Miranda-RightsHow I feel right now is that I do not want the police to read Dzhokhar Tsarnaev his Miranda rights. No, I want them to use whatever means necessary to get information from this kid who (allegedly) helped kill three people and injure 170. And not just a few scratches, badly injured — like, Jeff Bauman had legs on Monday, and now he doesn’t.

I don’t like this feeling — the longing for revenge. It doesn’t feel civilized or reasonable. And it’s dangerous. To not give 19-year-old Dzhokhar Tsarnaev due process further opens the door to the brutality we condemn in others (although, believe me, I’m not naive — I know we do our share of waterboarding). And that’s the whole American gig, isn’t it? Innocent until proven guilty, right to a fair trial, you don’t have to talk if talking will incriminate you. It’s why people want to come here.

But I am so angry at the hypocrisy of these kinds of (suspected) criminals. Dzhokhar came to the U.S. in 2002, seeking asylum. He received a $2,500 scholarship by the city of Cambridge in 2011. He became a citizen in September 2012. He benefited from the opportunity this country offers. Then he exploded bombs over a bunch of his fellow Americans.

Not cool.

Yet Dzhokhar Tsarnaev should hear his rights. He should be assigned a defense attorney. It’s even right that he’s getting medical care for his wounds — wounds sustained in a firefight with the cops that ended with his brother, Tamerlan Tsarnaev, dead. Dammit, even if in this moment I want us to hurt this kid back, if we do, our American experiment — freedom of the individual — will be further degraded.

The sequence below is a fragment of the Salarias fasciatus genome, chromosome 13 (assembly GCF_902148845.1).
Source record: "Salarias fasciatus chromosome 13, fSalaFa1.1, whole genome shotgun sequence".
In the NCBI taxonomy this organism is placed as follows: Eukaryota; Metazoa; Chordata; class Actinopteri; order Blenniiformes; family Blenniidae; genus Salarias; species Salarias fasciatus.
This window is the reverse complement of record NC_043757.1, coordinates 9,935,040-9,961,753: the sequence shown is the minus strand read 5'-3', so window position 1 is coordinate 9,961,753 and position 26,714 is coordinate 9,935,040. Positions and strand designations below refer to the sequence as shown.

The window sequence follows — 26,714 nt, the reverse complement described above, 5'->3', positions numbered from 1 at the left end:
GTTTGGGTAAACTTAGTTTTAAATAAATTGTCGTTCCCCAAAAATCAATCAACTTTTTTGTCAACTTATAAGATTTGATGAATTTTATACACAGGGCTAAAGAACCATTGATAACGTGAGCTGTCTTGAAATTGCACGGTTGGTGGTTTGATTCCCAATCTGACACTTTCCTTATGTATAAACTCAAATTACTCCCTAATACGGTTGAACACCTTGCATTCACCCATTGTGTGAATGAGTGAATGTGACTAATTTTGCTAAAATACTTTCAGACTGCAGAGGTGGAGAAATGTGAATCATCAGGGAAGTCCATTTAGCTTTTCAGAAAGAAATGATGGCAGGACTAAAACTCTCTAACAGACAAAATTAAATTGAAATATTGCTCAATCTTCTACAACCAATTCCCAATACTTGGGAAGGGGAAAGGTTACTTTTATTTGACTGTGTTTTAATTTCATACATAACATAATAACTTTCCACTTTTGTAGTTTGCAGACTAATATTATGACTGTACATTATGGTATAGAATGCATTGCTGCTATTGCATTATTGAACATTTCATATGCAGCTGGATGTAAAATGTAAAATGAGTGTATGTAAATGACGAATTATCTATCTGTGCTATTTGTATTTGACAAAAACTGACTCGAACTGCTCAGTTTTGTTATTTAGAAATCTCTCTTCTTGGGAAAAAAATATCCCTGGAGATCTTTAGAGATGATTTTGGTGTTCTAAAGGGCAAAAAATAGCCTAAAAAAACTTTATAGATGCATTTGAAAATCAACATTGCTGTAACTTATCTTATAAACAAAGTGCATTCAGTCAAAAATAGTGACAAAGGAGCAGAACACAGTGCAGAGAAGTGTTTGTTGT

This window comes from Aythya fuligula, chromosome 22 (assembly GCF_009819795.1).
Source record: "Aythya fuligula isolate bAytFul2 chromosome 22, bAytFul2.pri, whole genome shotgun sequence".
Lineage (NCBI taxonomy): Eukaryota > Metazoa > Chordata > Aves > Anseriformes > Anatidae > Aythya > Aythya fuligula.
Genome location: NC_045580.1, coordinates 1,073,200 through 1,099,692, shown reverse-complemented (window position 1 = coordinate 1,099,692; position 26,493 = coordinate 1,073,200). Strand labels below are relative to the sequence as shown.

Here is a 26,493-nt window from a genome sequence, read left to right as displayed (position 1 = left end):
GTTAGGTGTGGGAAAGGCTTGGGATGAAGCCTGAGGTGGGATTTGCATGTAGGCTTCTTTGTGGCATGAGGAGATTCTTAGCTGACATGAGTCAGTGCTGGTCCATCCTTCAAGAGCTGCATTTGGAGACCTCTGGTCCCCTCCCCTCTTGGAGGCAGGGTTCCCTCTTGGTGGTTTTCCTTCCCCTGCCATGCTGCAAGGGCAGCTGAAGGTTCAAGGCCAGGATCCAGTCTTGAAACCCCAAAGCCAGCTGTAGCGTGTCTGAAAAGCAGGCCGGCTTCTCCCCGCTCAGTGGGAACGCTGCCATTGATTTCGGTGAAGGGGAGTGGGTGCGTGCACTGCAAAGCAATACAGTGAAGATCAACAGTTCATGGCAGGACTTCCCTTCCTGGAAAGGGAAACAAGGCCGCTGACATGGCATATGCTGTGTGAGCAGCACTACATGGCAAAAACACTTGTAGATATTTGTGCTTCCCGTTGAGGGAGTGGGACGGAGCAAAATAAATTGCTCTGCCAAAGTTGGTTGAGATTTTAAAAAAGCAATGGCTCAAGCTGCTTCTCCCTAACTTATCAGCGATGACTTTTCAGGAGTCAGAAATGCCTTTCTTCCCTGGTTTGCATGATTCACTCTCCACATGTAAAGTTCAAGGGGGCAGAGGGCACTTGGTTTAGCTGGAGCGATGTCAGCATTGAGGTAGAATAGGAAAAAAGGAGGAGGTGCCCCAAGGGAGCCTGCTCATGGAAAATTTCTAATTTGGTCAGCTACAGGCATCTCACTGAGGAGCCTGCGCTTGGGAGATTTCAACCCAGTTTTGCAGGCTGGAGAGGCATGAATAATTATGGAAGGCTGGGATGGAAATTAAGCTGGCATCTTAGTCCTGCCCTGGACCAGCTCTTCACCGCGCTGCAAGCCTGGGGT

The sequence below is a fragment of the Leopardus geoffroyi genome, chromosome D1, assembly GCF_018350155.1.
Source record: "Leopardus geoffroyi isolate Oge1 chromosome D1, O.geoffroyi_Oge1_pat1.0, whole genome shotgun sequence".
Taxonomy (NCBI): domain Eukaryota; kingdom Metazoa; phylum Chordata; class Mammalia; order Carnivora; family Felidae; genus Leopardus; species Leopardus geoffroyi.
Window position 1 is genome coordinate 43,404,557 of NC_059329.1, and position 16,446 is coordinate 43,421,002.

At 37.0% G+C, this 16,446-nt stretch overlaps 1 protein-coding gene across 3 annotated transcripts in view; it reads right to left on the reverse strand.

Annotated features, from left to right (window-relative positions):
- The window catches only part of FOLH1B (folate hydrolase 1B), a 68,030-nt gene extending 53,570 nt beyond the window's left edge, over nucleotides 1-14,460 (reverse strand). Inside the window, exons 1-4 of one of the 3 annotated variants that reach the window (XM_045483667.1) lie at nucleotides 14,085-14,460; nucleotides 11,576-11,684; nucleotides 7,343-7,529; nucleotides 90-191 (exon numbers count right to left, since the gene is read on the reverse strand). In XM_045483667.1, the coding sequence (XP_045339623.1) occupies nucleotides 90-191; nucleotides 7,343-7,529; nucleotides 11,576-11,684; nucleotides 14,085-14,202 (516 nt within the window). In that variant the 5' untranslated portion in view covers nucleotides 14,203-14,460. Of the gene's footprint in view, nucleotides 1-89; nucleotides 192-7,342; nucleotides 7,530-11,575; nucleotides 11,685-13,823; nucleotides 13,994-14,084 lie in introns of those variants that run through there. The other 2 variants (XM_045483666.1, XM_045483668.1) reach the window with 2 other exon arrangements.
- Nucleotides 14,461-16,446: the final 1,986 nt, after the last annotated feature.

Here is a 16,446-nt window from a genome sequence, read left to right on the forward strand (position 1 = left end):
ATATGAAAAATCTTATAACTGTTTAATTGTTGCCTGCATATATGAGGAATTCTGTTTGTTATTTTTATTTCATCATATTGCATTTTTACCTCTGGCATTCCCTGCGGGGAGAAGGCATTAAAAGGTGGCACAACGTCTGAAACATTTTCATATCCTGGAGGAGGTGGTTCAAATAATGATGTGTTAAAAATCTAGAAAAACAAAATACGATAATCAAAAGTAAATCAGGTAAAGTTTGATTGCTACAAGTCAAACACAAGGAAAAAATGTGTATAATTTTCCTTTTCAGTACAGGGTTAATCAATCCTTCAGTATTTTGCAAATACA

It’s hard to stop a violent cycle with oneself — to be an instrument of peace in a time of war, to sow love when hatred grows like a weed. The good and bad news is that what happened last Monday in Boston gives me yet another chance to try to keep my heart soft rather than further hardening it. To feel the grief of lives lost and bodies damaged and the fear of more violence but to somehow also remain open to compassion for this boy, a young person who has acted very, very, very unskillfully. To grieve for him, too.

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About Kate

Things are weird in the wide world -- and like everyone else, most days I'm used to it. But to shake things up for myself, I like to notice and write about stuff that strikes me as both beautiful and strange, fascinating and repulsive, sweet and sour -- like how the steamy, stinky air that comes up from the BART vents at 16th Street Mission reminds me of being twenty-two, apparently immortal, and in love.

2 responses »

  1. I have the same ambivalence that you talked about. And then I see his face and am struck with how young he is. The descriptions of him from his friends mirror the authentic with the apparent insanity of his brother. This stuff is going on all over the world. Young people taken from their youth, demented into ideologies that teach hate and destruction. It makes me pray and meditate even more, as pithy as it sounds – somehow it drops me into a softer place where I can pray for everyone.

  2. Kate says:

    I know. He is a child…which makes me feel more shame and sadness at the revenge feelings I have. I guess it all makes me so…angry! Looking for that softer place you mention.

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